5 facts about the battle of somme
The Somme: The Darkest Hour on the Western Front by Peter HartOn July 1, 1916, the British Army launched the Big Push that was supposed to bring an end to the horrific stalemate on the Western Front between British, French and German forces. What resulted was one of the greatest single human catastrophes in twentieth century warfare: scrambling out of trenches in the face of German machine guns and artillery fire, the British lost over twenty thousand soldiers during the first day. This battle would drag on for another four bloody months.Expertly weaving together letters, diaries, and other first-person accounts, Peter Hart gives us a compelling narrative tribute to this infamous tragedy that epitomized the futility of the war to end all wars.
Walking the Battle of the Somme
10 Facts About the Battle of the Somme
Advancing British troops found that the German defences had not been destroyed as expected and many units suffered very high casualties with little progress. The Somme became an attritional or 'wearing-out' battle. Operations on the River Ancre continued with some gains, but in deteriorating weather conditions major operations on the Somme ended on 18 November. Over the course of the battle, British forces took a strip of territory 6 miles 10km deep by 20 miles 32km long. As an attritional offensive, the Battle of the Somme involved heavy casualties on both sides.
Fought in northern France, British and French armies fought the Germans for five months in a brutal battle of attrition on a mile front. However, they were unable to break through German lines and as a result of this there were over one million soldiers dead and wounded on all sides. Although this is one of the most well-known battles of the First World War, here are some facts that you may not have known…. The original attack date was the 1 st August and was intended to be a joint attack with the British and French troops attempting to drain the German forces of their reserves. However, with the ongoing brutal German attack at Verdun, it was ordered that the date to be brought forward to 1 st July in order to divert German resources from Verdun to defend the Somme, which meant the attack fell into British hands. British forces, which included troops from Britain, Ireland, Newfoundland in Canada, South Africa and India had a shocking 57, casualties and almost 20, fatalities within the first 24 hours. During the five months that would follow on the Somme, more than a million soldiers from both Allied and German armies with injured or lost their lives.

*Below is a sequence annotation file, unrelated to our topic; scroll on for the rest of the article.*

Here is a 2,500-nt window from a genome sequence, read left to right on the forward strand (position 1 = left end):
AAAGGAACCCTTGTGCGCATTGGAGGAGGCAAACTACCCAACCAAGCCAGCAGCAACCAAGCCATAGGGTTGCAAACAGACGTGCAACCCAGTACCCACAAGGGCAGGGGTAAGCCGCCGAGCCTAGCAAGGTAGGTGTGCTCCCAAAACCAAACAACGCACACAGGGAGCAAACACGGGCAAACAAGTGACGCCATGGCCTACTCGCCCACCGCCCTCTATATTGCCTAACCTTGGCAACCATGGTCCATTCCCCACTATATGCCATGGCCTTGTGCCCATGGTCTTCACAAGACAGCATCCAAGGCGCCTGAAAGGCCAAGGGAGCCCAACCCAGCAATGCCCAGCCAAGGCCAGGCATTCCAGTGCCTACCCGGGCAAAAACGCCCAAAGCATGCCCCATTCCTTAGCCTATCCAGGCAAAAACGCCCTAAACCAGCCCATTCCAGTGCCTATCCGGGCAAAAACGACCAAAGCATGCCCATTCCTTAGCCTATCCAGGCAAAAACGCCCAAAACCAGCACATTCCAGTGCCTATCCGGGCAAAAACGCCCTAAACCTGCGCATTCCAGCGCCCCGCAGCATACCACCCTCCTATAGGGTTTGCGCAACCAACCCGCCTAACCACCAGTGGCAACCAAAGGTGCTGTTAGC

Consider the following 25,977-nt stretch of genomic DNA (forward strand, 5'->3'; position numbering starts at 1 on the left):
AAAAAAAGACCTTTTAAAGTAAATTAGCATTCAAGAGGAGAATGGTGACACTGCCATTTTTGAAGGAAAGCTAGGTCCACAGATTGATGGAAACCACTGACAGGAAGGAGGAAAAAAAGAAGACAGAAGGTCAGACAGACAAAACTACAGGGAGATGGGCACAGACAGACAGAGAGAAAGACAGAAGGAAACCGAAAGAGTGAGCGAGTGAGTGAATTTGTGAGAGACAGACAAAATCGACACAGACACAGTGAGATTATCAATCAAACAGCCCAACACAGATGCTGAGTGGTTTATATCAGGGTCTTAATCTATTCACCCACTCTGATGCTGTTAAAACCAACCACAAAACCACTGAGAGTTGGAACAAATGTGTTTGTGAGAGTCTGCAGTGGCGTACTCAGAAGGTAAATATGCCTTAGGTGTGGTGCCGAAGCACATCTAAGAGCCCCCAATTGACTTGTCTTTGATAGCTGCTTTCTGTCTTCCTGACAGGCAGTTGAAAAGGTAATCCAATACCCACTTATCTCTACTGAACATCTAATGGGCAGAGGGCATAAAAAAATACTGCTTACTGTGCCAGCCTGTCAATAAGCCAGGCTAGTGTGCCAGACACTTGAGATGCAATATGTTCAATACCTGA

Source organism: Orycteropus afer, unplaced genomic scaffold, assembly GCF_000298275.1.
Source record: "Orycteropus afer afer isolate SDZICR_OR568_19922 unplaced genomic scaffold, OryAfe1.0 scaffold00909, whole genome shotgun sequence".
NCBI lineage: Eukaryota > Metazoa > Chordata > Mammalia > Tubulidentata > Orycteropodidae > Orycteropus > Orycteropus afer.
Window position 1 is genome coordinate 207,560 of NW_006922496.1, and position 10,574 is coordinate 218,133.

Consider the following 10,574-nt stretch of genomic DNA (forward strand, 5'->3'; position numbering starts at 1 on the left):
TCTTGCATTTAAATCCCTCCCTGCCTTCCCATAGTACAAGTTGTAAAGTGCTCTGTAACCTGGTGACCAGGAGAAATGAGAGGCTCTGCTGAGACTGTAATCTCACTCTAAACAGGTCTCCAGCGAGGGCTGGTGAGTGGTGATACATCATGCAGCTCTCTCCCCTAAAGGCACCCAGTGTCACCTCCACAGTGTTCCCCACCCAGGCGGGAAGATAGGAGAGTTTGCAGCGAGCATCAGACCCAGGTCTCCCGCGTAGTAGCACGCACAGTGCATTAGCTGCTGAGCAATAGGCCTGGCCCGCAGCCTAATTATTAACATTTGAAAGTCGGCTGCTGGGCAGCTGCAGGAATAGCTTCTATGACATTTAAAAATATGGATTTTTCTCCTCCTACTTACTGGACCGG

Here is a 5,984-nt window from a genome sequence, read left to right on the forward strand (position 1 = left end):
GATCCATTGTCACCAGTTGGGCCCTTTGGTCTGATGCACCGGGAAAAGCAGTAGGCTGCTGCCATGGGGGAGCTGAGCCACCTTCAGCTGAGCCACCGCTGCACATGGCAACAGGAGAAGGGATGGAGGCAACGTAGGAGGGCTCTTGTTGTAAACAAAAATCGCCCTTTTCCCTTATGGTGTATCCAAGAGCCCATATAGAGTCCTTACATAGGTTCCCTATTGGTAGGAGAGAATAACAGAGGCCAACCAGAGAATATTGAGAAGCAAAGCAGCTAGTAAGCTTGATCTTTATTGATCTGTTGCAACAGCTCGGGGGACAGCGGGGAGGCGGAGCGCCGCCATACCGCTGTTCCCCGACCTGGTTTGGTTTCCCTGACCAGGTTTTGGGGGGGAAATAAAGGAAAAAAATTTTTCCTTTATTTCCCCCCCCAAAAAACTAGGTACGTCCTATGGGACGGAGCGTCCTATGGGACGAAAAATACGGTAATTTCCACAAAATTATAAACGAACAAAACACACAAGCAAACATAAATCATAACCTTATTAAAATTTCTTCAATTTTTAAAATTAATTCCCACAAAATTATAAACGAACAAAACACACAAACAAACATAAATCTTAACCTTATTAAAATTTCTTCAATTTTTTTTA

The amount of casualties on the first day alone is astounding, but there were over a million casualties once the battle was through. Made up primarily of a volunteer army, the Battle of the Somme was the largest military offensive that the British Army had launched in Following the start of the Battle of Verdun, the Allies looked to further weaken German forces. Beginning on 24 June , the Allies bombarded the Germans with shelling for seven days. Over 1. After the bombardment, the Battle of the Somme began on 1 July
After the bombardment, the Battle of the Somme began on 1 July It would last for almost five months. The last battle was on 13 November.
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One of the bloodiest clashes of the First World War, the five-month battle of the Somme — which took place between July and November — claimed the lives of more than , British soldiers, with more than 57, British casualties on the first day alone. Here are eight facts about the devastating battle…. It would therefore be the French commander-in-chief, General Joffre, who would control the overall direction of the campaign. Picardy was the area chosen for the attack, in the sector where the French and British armies adjoined each other on either side of the river Somme. The French would launch an attack south of the river while the British would attack to the north, both armies sharing a huge battlefront that was initially intended to span some 60 miles. No major offensive had yet taken place in the Somme sector and the surrounding ground had therefore escaped the wholesale destruction that other areas of France and Belgium had suffered.